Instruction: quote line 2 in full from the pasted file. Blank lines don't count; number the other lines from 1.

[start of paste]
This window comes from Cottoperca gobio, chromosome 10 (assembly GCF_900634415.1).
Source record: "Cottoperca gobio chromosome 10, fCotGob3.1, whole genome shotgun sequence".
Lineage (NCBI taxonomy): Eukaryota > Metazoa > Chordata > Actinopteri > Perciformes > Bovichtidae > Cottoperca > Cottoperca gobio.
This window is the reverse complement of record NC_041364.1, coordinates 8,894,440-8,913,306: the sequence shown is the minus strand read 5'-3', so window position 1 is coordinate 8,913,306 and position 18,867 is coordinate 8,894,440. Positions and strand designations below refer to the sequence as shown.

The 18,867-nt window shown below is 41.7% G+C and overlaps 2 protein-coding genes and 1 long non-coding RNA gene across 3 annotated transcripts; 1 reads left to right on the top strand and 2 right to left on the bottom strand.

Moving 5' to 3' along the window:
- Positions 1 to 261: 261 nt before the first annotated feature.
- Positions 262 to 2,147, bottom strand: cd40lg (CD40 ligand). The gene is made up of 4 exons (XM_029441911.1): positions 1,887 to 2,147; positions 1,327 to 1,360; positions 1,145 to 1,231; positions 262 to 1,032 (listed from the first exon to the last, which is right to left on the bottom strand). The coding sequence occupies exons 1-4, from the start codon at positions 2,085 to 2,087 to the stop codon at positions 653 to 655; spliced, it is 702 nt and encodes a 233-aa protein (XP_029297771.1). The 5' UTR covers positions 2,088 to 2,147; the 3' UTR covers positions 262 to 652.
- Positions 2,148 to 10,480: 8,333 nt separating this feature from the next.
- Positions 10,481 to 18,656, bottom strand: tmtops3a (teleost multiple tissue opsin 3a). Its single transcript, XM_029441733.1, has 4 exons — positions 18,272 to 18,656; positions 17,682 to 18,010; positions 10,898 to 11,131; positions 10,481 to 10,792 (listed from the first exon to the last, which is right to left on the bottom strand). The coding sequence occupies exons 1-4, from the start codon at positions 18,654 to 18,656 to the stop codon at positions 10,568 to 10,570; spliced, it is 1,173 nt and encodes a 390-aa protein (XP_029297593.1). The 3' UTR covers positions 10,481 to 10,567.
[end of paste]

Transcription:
Source record: "Cottoperca gobio chromosome 10, fCotGob3.1, whole genome shotgun sequence".